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Code from Stephanie Strickland's code project for print (Counterpath Press 2020)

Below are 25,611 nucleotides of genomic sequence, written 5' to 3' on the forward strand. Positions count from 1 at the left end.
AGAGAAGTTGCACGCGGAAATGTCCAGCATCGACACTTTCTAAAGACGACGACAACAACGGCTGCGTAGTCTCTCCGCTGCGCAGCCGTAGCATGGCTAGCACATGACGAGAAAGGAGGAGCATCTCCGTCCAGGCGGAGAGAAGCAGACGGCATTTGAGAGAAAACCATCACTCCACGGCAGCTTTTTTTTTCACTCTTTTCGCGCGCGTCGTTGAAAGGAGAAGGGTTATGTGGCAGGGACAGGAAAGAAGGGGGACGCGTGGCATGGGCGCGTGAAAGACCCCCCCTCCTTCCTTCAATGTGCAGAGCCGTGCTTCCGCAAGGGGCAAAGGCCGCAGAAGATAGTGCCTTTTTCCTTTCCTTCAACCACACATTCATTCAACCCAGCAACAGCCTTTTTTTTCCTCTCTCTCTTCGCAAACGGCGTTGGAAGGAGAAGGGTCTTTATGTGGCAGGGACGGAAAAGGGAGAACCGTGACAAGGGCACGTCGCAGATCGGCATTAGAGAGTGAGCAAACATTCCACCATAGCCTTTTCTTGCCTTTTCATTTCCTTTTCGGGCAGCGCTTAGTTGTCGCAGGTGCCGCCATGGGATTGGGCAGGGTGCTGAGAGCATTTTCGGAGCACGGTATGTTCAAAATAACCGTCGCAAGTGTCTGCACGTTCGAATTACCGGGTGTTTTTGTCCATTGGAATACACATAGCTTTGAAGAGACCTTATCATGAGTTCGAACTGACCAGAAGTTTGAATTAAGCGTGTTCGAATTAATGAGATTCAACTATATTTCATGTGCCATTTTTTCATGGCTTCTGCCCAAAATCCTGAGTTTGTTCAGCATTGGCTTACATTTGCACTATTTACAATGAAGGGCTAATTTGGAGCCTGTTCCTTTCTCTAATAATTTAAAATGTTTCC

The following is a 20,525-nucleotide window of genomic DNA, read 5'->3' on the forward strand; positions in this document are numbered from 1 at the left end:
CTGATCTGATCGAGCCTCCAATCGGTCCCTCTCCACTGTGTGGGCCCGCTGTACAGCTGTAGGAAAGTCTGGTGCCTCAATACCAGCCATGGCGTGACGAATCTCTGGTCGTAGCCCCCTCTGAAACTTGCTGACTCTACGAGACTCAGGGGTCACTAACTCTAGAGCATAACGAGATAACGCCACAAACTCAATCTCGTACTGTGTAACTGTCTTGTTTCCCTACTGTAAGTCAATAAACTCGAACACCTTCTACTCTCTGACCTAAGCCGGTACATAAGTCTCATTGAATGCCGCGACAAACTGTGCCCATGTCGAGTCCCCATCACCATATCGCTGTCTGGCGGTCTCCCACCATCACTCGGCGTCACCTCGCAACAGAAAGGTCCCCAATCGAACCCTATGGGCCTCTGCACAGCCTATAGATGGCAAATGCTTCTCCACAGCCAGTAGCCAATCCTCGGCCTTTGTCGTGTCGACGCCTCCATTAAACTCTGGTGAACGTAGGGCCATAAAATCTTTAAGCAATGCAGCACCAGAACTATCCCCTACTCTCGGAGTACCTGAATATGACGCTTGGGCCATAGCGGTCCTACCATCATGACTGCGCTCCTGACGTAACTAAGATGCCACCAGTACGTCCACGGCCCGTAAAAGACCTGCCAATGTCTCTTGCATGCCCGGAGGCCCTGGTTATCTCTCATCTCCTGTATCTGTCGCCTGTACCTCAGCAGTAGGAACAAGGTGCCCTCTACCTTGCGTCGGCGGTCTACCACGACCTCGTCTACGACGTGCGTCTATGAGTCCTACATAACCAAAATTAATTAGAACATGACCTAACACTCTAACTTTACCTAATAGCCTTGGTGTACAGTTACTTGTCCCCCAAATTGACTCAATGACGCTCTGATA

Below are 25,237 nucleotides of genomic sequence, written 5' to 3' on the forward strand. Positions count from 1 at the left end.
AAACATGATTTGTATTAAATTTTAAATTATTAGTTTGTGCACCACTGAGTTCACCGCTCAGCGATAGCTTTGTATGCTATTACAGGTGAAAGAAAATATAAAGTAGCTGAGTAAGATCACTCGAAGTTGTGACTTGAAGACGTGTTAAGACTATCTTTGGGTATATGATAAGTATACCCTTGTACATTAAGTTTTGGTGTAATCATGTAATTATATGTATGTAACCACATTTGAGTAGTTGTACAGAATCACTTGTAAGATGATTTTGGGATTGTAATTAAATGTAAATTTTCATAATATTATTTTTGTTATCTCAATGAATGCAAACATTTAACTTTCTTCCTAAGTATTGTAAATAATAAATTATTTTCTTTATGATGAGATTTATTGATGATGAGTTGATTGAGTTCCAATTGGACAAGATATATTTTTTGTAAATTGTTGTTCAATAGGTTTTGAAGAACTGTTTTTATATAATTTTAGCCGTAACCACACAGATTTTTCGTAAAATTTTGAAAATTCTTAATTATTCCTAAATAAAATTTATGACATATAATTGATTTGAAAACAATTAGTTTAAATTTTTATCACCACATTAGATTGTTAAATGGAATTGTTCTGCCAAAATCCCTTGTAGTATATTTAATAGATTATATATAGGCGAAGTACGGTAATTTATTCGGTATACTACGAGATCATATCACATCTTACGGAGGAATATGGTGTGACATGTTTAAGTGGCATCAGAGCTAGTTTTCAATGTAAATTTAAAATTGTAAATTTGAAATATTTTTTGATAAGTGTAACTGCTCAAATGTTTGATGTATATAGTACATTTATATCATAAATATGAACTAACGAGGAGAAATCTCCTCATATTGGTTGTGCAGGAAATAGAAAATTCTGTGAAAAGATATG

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Hello, world, from Jules Chatelain (@juliannechat on GitHub and elsewhere) This file contains: WHAT IS THIS HOW TO USE THE CODE COLLABORATORS AND LINKS PROJECT DESCRIPTION (from the book) +++ WHAT IS THIS This repository contains the code that Stephanie Strickland used to create _Ringing the Changes_, a code project for print published in 2020 by Counterpath Press, in the series Using Electricity, edited by Nick Montfort. Each book in the series has been created by a computer or an algorithm. This is the code used to create the book's structure. It allows you to use your own content to create a similar project. The Scientific Triples peal is also used in Stephanie Strickland's online _Liberty Ring!_ written with Ian Hatcher. +++ HOW TO USE THE CODE RUN_HERE contains the operating code. The .py file acts on: - manifest.txt - ringtones.txt - files in the "groups" folder (as specified in the manifest file) to create output.txt. OPTIONAL DETAIL The output file's custom markup has two types of tags; there is a bell number tag for each text chunk and a page break tag after each "change" (set of 7 text chunks). (To create the print book, we wrote MS-Word macros that put this content onto print-friendly pages.) The files in the "groups" folder contain placeholder text strings, to be filled by your own content. In this version only plain text (UTC-8) is supported. The ringtones file contains a true peal of Scientific Triples, beginning and ending with the sequence 1234567. As a bonus, the contents of the SCIENTIFIC TRIPLES folder show how the true peal was created. If you do not need the full 5040 changes, you can substitute the ringtones_truncated version. +++ COLLABORATORS AND LINKS Stephanie Strickland directed this project www.stephaniestrickland.com Specification midwifery by Jules Chatelain www.juliannechatelain.com Python code written by Anne Marie Merritt firstname.lastname@example.org Scientific Triples code by Bryn Reinstadler @BrynMarieR on GitHub Series Editor Nick Montfort www.nickm.com Publisher's page http://counterpathpress.org/ringing-the-changes-stephanie-strickland Stephanie Strickland's page about the book http://www.stephaniestrickland.com/ringing +++ ABOUT THIS BOOK The computer-generated order of words in this book is based on the ancient art of tower-bell ringing. For sport, ordinary folk in seventeenth century England created highly structured ringing sequences. We now understand these as group-theory symmetry operations. Their game, specifically, was to ring all the possible arrangements on seven bells, a daunting task because there are 7! (7 x 6 x 5 x 4 x 3 x 2 x 1), or 5,040, such patterns, each called a change or row. An entire peal would be rung in about three hours, and to do this the ringers had to memorize 5,040 unique seven-digit numbers. There were no cheat sheets, and anyone who messed up bought drinks for all the others! Because the bells weigh up to 9,000 pounds, once they are set in motion there is little ability to affect their sway. As a result, when a new change is sounded, each bell must either stay where it is or change places with its nearest neighbor. Our code, written in Python, acts on the 5,040 fixed rows of a method called Scientific Triples. Method ringing is a modern simplification of the traditional peal. By memorizing rules for generating new changes--and not every single change itself--method ringers can plot their course ahead of time. Method performances may visit all permutations, or just a subset of them, but only once each. In the ringing world, this constraint is called _truth_; to repeat any row would make the performance _false_. Method sequences begin and end with rounds, the practice of ringing all the bells in descending order of pitch. Ringing the Changes begins with rounds (1 2 3 4 5 6 7) and ends on a pause, after every bell text has appeared seven times, which occurs after 161 changes (in the book, pages). Sounding from a bell tower changes are samples of sound, but in the book they are samples of language. Just as metal bells have overtones you can hear, book bells have 23 texts (or overtones, as it were) that you can read. In any run of the code, a text is randomly assigned to its bell and will not repeat until all 23 have made an appearance. Through permutation and realignment, a generated order makes plain how concerns, variously mapped, can be variously understood. By enacting the differences ordering and context make, a generated order refuses the fixed hierarchy of attention print normally enforces, a fixity swiftly seized upon as _true_ or _fake_.